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3.7. ROSC 50 - 1967 / 2017
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Cill Rialaig, Ballinskelligs, Co Kerry
This exhibition explores the work of the highly-regarded Irish artist Louis le Brocquy and includes works in various media – works on paper, paintings and tapestries. Le Brocquy is best known for his series of Head themes that he has drawn upon since the 1960s, examining individual personality and broader concepts of identity through long series of semi-abstracted portraits. Many of his portraits are of Irish writers and his interest in literature in Shakespeare Head, Image of Seamus Heaney and Shadows, which documents Joyces's Dublin, is evident.
A Picnic is an important early work in which le Brocquy combines the influence of Degas with his own preoccupation with the human body as a reflector of the sitter's inner state. A Picnic is thus a significant precursor of le Brocquy's later explorations of the human psyche in such bodies of work as the previously mentioned Head paintings and the portrait studies of WB Yeats, James Joyce and others. The deliberately reduced palette in this painting also anticipate the minimalism of le Brocquy's later paintings. This work, innovative in its psychological insight, was one of a group of paintings that paved the way for the establishment in 1943 in the exhibition of the Irish Exhibition of Living Art.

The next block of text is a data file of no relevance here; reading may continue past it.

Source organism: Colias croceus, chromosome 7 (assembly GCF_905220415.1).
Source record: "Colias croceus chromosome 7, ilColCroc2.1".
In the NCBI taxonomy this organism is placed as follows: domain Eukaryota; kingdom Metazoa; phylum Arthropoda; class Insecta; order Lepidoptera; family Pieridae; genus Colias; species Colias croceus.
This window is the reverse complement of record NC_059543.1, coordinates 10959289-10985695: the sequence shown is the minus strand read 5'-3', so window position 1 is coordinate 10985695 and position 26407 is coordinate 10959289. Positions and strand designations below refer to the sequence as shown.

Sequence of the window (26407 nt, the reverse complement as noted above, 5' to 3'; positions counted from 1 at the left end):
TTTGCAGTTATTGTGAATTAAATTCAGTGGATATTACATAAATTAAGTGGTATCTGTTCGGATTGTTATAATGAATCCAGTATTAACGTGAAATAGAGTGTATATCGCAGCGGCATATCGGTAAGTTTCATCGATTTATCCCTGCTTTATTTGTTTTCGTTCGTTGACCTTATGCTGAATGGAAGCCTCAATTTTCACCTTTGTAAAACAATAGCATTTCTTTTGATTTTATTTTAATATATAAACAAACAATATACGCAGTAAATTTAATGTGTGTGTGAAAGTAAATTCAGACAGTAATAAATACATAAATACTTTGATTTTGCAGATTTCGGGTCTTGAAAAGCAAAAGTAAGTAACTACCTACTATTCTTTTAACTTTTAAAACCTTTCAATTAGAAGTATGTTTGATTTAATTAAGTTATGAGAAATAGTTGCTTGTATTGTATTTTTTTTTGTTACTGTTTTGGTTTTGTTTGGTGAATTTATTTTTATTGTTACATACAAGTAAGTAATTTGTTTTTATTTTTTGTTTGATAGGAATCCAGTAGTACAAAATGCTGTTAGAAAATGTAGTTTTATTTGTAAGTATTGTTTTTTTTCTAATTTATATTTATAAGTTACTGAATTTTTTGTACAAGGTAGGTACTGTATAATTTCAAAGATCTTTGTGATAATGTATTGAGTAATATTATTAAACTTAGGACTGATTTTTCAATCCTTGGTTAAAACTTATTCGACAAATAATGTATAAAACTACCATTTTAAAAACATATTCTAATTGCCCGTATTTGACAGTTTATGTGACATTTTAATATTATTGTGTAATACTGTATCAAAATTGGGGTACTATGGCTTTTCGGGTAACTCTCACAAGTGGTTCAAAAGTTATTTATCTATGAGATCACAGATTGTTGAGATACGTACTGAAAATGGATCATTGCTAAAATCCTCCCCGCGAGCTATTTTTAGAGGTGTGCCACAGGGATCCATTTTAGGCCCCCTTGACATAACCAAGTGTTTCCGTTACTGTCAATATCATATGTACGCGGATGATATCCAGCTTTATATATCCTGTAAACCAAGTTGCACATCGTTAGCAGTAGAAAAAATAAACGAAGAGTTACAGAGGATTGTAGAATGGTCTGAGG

The tapestries on view - Chariots, Cúchulainn Mounting into his Chariot and Hurling - are part of a cycle of twenty pieces illustrating the Irish legend The Táin. The tapestries, donated in 2001, grew out of le Brocquy’s remarkable set of illustrations for the translation of the Táin by the poet Thomas Kinsella. The heroic story of the war between Ulster and the men of Connaught over the famous brown bull of Cooley is perfectly visualised by le Brocquy in his ink-drawings and again in the tapestries that developed from them. Le Brocquy and his well-known predecessor Jean Lurçat were landmark figures in the revitalisation of tapestry as an artform.
Louis Le Brocquy was born in Dublin in 1916, and is one of Ireland's most important living artist. His career has spanned over sixty years and he represented Ireland at the 1956 Venice Biennale. The last two decades have seen solo museum exhibitions in Spain, France, the United States, Australia, Japan and Mexico, as well as a major retrospective at the Irish Museum of Modern Art, Dublin, in 1996.
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